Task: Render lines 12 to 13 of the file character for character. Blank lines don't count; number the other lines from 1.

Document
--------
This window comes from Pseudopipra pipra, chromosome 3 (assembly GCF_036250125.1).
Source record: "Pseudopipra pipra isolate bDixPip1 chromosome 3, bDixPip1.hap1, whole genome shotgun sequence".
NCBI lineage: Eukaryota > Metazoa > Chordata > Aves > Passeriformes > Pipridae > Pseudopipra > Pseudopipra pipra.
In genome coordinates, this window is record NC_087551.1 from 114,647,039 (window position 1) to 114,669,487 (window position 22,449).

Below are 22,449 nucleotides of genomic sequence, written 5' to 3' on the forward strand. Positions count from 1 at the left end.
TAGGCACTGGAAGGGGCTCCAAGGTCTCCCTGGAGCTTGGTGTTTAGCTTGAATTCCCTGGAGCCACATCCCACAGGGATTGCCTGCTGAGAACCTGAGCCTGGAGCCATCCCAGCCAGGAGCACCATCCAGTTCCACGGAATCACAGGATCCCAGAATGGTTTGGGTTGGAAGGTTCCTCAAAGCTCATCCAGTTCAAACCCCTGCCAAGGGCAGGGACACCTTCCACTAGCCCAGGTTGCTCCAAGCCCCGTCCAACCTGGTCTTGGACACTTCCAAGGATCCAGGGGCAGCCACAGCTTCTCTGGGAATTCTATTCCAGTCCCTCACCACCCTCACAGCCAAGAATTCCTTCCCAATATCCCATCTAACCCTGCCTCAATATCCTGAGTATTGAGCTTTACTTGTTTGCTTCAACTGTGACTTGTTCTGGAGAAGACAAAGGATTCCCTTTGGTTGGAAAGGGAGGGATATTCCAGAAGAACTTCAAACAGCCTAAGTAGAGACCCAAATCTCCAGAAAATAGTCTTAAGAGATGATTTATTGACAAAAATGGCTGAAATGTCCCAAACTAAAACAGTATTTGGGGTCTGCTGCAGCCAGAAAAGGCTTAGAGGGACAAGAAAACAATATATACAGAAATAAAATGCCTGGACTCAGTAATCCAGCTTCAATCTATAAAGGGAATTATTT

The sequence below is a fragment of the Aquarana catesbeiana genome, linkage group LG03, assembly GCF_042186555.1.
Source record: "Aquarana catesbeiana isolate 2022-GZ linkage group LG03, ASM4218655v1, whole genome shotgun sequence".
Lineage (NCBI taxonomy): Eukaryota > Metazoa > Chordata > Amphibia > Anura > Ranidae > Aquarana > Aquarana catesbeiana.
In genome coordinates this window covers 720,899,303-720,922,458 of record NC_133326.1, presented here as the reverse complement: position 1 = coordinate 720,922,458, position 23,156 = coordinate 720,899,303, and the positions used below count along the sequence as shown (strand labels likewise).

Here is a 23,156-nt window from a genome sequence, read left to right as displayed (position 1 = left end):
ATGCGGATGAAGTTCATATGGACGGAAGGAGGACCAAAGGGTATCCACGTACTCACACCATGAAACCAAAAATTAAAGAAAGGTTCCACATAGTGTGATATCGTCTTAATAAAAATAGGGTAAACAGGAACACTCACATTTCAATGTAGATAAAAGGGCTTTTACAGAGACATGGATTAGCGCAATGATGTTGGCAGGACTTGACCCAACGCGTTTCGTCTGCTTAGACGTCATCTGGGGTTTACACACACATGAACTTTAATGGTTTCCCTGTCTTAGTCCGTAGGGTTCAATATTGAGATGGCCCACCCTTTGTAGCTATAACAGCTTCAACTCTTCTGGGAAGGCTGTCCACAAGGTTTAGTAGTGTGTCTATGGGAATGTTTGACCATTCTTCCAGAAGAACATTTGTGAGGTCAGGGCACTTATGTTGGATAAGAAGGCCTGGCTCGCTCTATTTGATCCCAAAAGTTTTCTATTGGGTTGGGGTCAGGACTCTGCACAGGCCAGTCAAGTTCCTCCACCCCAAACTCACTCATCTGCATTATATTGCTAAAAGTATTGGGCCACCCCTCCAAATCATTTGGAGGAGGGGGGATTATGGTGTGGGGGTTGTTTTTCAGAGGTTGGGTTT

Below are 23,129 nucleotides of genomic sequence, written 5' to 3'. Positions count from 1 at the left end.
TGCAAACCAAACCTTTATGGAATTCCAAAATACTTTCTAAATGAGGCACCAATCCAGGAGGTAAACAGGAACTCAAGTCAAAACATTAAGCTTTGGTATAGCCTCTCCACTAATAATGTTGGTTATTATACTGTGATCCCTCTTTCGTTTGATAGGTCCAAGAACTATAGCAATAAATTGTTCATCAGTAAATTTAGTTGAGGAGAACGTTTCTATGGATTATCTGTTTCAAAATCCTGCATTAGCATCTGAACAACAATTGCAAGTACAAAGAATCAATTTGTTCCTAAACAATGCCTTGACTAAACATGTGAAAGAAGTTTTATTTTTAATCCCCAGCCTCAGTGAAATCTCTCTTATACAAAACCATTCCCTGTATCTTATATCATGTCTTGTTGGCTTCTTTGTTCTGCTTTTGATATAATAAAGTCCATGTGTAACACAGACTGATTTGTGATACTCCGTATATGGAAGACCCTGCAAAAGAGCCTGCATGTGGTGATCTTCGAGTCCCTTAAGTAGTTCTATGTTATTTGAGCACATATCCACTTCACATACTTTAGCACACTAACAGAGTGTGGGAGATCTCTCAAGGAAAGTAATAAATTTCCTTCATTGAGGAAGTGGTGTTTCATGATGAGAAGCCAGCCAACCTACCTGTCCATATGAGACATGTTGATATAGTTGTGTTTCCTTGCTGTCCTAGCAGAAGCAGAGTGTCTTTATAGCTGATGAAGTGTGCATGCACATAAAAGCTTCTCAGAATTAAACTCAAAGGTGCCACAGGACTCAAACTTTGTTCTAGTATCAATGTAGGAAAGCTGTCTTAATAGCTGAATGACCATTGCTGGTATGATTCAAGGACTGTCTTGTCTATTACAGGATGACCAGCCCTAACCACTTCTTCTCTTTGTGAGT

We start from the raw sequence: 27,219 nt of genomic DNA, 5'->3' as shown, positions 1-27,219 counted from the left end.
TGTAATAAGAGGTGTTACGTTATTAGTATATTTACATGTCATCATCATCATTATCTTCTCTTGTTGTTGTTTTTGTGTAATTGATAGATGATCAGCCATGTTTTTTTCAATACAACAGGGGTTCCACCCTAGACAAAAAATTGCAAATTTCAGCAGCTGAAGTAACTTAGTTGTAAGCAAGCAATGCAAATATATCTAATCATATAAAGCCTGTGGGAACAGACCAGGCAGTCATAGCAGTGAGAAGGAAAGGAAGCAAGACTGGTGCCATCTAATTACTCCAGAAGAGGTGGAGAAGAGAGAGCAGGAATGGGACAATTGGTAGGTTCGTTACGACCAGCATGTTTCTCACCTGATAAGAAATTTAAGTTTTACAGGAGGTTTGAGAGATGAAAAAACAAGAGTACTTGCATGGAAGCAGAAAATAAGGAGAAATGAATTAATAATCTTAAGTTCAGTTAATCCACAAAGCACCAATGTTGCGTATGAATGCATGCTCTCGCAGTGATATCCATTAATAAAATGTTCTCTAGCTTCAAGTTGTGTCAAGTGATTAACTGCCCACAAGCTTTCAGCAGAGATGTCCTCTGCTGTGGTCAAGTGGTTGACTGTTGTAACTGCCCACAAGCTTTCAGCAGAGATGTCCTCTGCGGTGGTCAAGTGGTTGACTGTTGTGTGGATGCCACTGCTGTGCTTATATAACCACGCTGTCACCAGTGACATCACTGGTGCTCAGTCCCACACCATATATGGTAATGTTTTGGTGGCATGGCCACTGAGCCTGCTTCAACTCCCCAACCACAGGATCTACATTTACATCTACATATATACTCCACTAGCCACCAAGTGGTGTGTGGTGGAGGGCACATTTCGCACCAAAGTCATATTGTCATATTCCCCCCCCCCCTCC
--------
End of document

ATGCGGATGAAGTTCATATGGACGGAAGGAGGACCAAAGGGTATCCACGTACTCACACCATGAAACCAAAAATTAAAGAAAGGTTCCACATAGTGTGATATCGTCTTAATAAAAATAGGGTAAACAGGAACACTCACATTTCAATGTAGATAAAAGGGCTTTTACAGAGACATGGATTAGCGCAATGATGTTGGCAGGACTTGACCCAACGCGTTTCGTCTGCTTAGACGTCATCTGGGGTTTACACACACATGAACTTTAATGGTTTCCCTGTCTTAGTCCGTAGGGTTCAATATTGAGATGGCCCACCCTTTGTAGCTATAACAGCTTCAACTCTTCTGGGAAGGCTGTCCACAAGGTTTAGTAGTGTGTCTATGGGAATGTTTGACCATTCTTCCAGAAGAACATTTGTGAGGTCAGGGCACTTATGTTGGATAAGAAGGCCTGGCTCGCTCTATTTGATCCCAAAAGTTTTCTATTGGGTTGGGGTCAGGACTCTGCACAGGCCAGTCAAGTTCCTCCACCCCAAACTCACTCATCTGCATTATATTGCTAAAAGTATTGGGCCACCCCTCCAAATCATTTGGAGGAGGGGGGATTATGGTGTGGGGGTTGTTTTTCAGAGGTTGGGTTT

Below are 23,129 nucleotides of genomic sequence, written 5' to 3'. Positions count from 1 at the left end.